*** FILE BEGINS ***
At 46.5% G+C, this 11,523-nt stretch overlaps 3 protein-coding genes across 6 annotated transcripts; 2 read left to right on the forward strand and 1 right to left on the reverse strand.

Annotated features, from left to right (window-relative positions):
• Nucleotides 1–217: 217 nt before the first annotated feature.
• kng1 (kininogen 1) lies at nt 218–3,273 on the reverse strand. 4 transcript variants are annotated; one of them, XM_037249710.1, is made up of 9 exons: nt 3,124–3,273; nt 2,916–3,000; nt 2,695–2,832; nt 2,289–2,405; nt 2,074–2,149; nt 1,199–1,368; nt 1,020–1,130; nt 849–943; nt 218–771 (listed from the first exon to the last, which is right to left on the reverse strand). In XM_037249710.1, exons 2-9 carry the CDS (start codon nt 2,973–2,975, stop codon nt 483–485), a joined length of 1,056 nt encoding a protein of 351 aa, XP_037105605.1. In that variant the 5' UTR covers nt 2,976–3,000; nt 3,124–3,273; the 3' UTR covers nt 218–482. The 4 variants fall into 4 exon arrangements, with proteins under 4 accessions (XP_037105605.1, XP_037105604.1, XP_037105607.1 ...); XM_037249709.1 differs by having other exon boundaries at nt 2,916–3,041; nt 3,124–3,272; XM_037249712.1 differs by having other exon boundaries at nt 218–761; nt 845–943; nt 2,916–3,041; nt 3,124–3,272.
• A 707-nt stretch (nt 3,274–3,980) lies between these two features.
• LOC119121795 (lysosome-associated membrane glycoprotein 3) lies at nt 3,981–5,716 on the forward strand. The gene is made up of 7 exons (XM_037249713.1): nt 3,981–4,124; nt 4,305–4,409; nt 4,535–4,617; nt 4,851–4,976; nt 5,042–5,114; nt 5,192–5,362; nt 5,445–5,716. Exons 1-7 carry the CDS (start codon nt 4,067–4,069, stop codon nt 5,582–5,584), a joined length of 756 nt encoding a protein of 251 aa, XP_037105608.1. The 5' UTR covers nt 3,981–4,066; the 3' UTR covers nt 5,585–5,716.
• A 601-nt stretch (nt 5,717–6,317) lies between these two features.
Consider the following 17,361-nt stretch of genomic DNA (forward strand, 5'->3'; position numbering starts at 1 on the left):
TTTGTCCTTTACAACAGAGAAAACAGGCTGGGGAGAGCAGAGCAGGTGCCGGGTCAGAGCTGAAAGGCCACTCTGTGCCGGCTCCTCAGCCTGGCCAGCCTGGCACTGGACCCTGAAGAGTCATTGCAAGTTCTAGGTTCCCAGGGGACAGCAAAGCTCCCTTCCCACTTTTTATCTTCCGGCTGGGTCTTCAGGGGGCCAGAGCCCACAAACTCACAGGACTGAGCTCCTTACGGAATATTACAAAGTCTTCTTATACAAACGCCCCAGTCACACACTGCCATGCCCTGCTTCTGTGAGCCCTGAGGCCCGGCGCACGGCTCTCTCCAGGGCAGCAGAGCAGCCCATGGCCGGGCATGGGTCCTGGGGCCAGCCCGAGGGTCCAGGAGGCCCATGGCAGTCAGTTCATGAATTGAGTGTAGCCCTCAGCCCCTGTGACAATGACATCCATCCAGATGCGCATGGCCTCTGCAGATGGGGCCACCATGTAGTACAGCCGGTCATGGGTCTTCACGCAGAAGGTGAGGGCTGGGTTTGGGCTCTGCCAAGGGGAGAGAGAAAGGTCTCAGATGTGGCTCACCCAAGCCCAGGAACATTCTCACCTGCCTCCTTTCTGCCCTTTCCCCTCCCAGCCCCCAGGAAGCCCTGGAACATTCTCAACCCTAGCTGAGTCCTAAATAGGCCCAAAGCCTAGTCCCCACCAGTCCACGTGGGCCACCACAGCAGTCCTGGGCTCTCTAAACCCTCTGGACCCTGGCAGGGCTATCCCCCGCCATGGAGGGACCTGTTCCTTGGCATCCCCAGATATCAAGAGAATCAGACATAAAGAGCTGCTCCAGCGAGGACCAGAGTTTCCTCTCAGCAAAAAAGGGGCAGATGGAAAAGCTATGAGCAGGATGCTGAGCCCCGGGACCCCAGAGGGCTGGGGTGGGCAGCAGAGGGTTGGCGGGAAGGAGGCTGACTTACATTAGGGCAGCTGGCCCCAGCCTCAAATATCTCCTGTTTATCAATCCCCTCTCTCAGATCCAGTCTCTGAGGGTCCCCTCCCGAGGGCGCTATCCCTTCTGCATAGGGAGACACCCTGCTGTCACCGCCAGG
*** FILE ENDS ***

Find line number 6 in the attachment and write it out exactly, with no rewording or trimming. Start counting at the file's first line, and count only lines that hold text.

• LOC119121795 (lysosome-associated membrane glycoprotein 3) lies at nt 3,981–5,716 on the forward strand. The gene is made up of 7 exons (XM_037249713.1): nt 3,981–4,124; nt 4,305–4,409; nt 4,535–4,617; nt 4,851–4,976; nt 5,042–5,114; nt 5,192–5,362; nt 5,445–5,716. Exons 1-7 carry the CDS (start codon nt 4,067–4,069, stop codon nt 5,582–5,584), a joined length of 756 nt encoding a protein of 251 aa, XP_037105608.1. The 5' UTR covers nt 3,981–4,066; the 3' UTR covers nt 5,585–5,716.